Lagrangian Multiplier:

Since Lagrangian function incorporates the constraint equation into the objective function, it can be considered as unconstrained optimisation problem and solved accordingly. Let us illustrate Lagrangian multiplier technique by taking the constrained optimisation problem solved above by substitution method.

In that problem manager of a firm was to maximise the following profit function:

π = 50x – 2x2– xy – 3y2 + 95y subject to the constraint,

x + y = 25

Where x and y are the outputs of two products produced by the firm.

In order to constitute Lagrangian function we first set the constraint function equal to zero by bringing all the terms to the left side of the equation. In doing so we have

x + y – 25 = 0

The next step in creating the Lagrangian function is to multiply this form of the constraint function by the unknown artificial factor λ and then adding the result to the given original objective function. Thus combining the constraint and the objective function through Lagrangian multplier (λ) we have

Lπ = 50x – 2x2 – xy – 3y2 + 95y + λ (x + y – 25)

Where Lπ stands for the expression of Lagrangian function.

As stated above, the Lagrangaion function can be considered as unconstrained optimisation function. It will be seen that in this function there are three unknowns x, y and λ. Note that the solution that maximises Lagrangian function (Lπ) will also maximise profit (λ) function:

For maximising Lπ, we first find partial derivatives of Lπ with respect to three unknown x, y and λ and then set them equal to zero. Thus

∂Lπ/δ = 50 – 4x – y + λ =0 …..(i)

∂Lπ /δy = – x – 6y + 95 + λ =0 …..(ii)

∂Lπ /δλ = x + y – 25 = 0 ….(iii)

Note that the last equation (iii) is the constraint subject to which the original profit function has to be maximised. In fact, Lagrangian function is so constructed that the partial derivative of Lπ with respect to λ (Lagrangian multiplier) always yields the original constraint function. Further, since the partial derivative of Lπ with respect to λ is set equal to zero, it not only ensures that the constraint of the optimisation problem is fulfilled but also converts the Lagrangian function into original constrained profit maximisation problem so that the solution to both of them will yield the same result.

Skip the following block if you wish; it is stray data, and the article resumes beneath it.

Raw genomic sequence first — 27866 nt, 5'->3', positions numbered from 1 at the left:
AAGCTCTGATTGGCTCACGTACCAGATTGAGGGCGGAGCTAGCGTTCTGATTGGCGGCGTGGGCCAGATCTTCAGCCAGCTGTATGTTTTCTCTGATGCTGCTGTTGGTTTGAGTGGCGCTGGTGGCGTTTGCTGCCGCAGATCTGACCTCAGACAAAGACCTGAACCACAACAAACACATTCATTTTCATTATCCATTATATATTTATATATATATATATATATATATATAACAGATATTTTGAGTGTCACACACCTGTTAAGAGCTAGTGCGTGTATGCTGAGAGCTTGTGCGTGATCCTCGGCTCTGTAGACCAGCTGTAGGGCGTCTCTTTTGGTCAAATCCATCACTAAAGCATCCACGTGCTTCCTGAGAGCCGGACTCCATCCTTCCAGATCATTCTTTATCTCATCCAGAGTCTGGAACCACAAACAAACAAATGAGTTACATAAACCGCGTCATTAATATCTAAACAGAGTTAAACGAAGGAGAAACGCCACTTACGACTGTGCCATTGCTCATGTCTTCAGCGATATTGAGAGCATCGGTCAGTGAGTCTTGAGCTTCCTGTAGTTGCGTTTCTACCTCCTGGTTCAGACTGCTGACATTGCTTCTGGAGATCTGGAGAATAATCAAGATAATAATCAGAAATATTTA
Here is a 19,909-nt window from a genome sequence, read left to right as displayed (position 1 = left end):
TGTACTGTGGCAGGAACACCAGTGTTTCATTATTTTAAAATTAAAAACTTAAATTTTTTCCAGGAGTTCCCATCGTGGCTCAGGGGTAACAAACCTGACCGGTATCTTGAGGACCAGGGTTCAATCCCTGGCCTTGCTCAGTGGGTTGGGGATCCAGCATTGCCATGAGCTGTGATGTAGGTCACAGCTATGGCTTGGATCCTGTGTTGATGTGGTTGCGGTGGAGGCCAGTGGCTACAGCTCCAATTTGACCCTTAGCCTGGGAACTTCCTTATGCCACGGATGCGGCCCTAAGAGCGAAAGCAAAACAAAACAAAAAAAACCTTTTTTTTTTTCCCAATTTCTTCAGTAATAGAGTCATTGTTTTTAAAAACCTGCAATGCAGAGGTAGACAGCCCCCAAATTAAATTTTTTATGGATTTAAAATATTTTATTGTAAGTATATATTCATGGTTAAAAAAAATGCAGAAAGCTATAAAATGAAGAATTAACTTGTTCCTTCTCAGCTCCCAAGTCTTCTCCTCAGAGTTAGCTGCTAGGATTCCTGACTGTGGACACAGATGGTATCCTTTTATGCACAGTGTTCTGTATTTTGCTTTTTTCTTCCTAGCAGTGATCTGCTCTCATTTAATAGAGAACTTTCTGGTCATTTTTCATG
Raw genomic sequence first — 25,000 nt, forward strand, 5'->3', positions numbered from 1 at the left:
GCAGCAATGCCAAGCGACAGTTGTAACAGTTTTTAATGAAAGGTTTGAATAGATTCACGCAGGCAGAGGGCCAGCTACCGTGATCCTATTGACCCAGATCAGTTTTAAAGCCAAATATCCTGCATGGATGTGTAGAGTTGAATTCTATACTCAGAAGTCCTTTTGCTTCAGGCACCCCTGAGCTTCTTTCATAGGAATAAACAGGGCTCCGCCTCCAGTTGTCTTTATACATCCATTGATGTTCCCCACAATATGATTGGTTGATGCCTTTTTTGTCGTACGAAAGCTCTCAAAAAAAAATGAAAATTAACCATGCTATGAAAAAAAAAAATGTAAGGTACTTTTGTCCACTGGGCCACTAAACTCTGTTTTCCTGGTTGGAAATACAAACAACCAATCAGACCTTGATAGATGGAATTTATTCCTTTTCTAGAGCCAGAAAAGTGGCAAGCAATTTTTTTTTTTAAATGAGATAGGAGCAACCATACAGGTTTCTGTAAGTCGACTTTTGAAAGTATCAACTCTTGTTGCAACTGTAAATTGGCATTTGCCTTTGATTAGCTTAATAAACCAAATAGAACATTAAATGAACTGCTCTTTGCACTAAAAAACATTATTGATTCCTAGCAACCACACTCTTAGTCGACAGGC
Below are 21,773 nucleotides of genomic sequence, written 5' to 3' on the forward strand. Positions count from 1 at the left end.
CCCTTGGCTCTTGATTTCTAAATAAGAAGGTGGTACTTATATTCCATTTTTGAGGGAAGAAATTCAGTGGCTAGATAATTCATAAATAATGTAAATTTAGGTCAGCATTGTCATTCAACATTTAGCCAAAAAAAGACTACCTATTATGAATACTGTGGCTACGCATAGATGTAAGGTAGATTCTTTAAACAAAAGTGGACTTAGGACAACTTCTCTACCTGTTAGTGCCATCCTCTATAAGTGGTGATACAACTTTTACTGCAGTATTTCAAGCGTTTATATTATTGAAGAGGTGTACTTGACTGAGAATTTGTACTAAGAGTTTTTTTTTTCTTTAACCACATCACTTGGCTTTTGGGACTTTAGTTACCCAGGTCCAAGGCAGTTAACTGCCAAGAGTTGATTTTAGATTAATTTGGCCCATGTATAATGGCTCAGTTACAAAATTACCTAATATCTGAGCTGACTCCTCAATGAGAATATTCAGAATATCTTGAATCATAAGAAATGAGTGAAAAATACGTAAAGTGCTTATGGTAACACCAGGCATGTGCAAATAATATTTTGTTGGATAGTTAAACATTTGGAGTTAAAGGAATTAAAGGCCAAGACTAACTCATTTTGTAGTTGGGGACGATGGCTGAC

Let us now solve the above system of three equations with three unknowns to find the optimal values of x and y. To do so we first substract the equation (ii) from equation (i) and get

– 45 – 3x + 5y = 0 ….(iv)

Now, multiplying equation (iii) by 3 and adding it to equation (iv) we have

– 45 – 3x + 5y =0

-75 + 3x + 3y =0/ -120 + 8y – =0

Thus, 8y = 120

y= 15

Substituting the value of y = 15 in the constraint function x + y = 25 we get x equal to 10. Thus, we find the same optimal values of x and y as we obtained in the substitution method. Lagrange technique of solving constrained optimisation is highly significant for two reasons.

First, as noted above, when constraint conditions are too many or too complex, it is not feasible to use substitution method’ and therefore in such cases it is easy to use Lagrange technique for solution of constrained optimisation problems.

Second, the use of Lagrangian multiplier technique also provides the decision maker as additional important information.

This information is the value of λ that is, Lagrangian multiplier itself. The value of λ has a significant economic interpretation. The value of λ shows the marginal effect on the solution of the objective function when there is a unit change in the constraint. Thus, in our example of profit maximization, value of λ indicates the marginal profit caused by a one unit change in the output of products, that is, change in the total profit when output constraint either increases from 25 to 26 or decreases from 25 to 24.

The value of λ can be obtained by substituting the solved values of x and y in a partial derivative equation containing λ in the Lagrangian function. Thus, in our above example, the value of X can be obtained by substituting x = 10 and y = 15 in equation (ii) above

Thus, in the above equation (ii)

– x – 6y + 95 + λ =0

λ = x + 6y – 95

λ = 10 + 90 – 95

λ = +5

Here λ can be interpreted as marginal profit at the production level of 25 units. It shows if the firm is required to produce 24 units instead of 25 units, its profits will fall by 5. On the other hand, if firm were to produce 26 instead of 25 units, its profits will increase by about 5.

Note that Lagrange technique maximises profits under a constraint. It does not solve unconstrained profit maximization.

hit counter